Now that National Poetry Month is coming to a close, I am excited to move on to a new series for the next several weeks on creativity (my recent post at Psychology Today is also on this topic). This is the first in a series of eleven posts over the next several weeks that will serve as a kind of companion to or book club for Tina Seelig’s book inGenius: A Crash Course on Creativity, and I encourage you all to get a copy of the book to follow along. (Note: On Thursday of this week I will take a short detour from the series to participate in a blog hop sponsored by Hoagies’ Gifted Education Page.)
One of the hats I wear is as Adjunct Associate Professor at Milwaukee School of Engineering, and my favorite university class to teach—hands down—is Creative Thinking. In fact, while I have now made the transition from being a part-time teacher and part-time writer and part-time indexer to full-time freelance work-at-home indexing and writing, I am happy to say that I will be able to continue to teach this course from time to time. I guess I still am refusing to choose.
For the past couple of terms, I’ve used Tina Seelig’s inGenius as the course textbook. Tina Seelig is a Stanford Professor and Executive Director for the Stanford Technology Ventures Program. Because her book is such a wealth of information, examples, and inspiration, and because I firmly believe that adding more creativity to our lives will make us more fulfilled, more engaged, and better able to weather life’s challenges, I want to share some of what I put together for my students with the rest of you. The posts will go through the book chapter by chapter, touching on the main idea and sharing links to resources.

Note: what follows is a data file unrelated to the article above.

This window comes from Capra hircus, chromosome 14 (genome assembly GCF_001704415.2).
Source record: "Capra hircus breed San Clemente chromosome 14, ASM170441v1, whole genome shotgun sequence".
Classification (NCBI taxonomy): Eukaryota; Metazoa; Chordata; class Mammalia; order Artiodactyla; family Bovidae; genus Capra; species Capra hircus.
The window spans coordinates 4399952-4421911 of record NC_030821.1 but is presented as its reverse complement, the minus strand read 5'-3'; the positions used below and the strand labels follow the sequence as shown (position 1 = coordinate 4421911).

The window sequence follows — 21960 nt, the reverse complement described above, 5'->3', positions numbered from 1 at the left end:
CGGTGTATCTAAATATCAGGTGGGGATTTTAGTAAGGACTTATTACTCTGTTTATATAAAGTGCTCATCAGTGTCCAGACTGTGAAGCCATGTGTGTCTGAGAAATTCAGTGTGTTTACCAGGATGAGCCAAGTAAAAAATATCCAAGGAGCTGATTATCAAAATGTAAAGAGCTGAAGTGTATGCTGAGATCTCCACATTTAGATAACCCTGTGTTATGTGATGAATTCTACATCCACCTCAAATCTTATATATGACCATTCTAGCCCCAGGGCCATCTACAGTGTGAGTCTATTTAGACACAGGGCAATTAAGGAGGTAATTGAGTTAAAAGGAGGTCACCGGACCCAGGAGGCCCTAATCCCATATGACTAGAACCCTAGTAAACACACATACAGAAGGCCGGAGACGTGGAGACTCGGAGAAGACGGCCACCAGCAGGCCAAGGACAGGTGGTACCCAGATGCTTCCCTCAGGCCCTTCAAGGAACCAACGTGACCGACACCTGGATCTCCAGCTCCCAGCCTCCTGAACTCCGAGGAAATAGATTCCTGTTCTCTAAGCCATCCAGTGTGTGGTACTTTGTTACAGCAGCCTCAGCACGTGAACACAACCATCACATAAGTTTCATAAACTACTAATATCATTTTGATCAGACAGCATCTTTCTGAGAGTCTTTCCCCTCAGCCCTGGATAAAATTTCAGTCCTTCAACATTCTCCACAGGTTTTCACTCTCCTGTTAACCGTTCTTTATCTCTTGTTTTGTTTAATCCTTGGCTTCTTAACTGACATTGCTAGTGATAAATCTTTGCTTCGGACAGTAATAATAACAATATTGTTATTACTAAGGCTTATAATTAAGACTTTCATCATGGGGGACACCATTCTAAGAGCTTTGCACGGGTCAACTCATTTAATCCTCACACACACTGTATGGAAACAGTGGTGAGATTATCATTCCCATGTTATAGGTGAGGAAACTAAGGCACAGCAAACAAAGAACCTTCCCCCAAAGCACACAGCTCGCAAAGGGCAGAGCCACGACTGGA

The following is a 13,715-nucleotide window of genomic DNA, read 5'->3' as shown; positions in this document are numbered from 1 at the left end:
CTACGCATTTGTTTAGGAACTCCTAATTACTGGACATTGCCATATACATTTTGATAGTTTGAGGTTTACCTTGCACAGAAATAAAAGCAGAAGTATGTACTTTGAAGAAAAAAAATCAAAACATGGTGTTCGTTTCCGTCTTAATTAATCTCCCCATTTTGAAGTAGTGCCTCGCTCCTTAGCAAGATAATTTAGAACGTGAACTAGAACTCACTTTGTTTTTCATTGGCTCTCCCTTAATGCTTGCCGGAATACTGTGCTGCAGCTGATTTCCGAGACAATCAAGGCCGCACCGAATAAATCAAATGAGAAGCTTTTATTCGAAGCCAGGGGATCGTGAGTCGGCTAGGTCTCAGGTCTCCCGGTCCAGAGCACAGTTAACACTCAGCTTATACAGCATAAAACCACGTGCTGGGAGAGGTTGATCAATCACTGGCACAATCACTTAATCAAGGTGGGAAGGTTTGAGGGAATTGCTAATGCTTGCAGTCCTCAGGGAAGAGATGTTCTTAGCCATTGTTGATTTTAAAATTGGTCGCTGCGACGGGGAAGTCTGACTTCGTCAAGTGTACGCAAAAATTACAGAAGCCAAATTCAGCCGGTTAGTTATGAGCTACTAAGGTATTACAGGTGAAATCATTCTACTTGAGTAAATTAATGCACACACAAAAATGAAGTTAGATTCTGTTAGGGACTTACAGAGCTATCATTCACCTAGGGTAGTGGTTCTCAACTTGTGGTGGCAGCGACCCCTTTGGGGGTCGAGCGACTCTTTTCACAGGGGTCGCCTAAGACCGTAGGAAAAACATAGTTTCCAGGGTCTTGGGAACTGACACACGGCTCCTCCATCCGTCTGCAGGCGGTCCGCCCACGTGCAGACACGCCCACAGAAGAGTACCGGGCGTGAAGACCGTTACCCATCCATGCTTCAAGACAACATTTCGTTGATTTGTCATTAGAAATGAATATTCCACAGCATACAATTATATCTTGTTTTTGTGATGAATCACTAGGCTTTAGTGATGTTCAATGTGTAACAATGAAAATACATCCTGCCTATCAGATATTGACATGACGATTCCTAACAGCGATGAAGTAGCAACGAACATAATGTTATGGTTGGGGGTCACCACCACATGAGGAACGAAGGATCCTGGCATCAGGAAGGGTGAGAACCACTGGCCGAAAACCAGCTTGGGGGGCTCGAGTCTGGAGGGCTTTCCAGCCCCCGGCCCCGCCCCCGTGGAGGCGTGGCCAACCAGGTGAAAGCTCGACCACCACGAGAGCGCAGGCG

The inGenius Book Club: Reframing
“[B]y changing the frame, you radically change the range of possibilities.” ~ Tina Seelig
Chapter One of inGenius is all about reframing: seeing things from a different perspective, through a different lens, from a new angle. In many ways, this is the heart of creative thinking and, while simple, often very difficult.
“We make the mistake of assuming that the way we do things is the one right way.” ~ Tina Seelig
A few of the examples of reframing from this chapter include the classic and still powerful 1977 “Powers of Ten” video by Charles and Ray Eames, which shows us our world both from the macroscopic and microscopic perspectives, the visual artistry of M.C. Escher, the reinvention of Netflix just when it seem poised to fail for good, and the prosthetics company Bespoke, who reframed the idea of what artificial limbs can look like and, in turn, how they can make wearers feel. I have included at the end of this post videos to learn more about several of these examples.
We reframe in our everyday lives when we repurpose objects for new uses and when we practice empathy by seeing the world through another’s eyes.
What are some examples of how you reframe problems to find new, creative solutions?
See also (videos)
Powers of Ten:
Apple’s “Think Different” commercial (unreleased, narrated by Steve Jobs):
On M. C. Escher: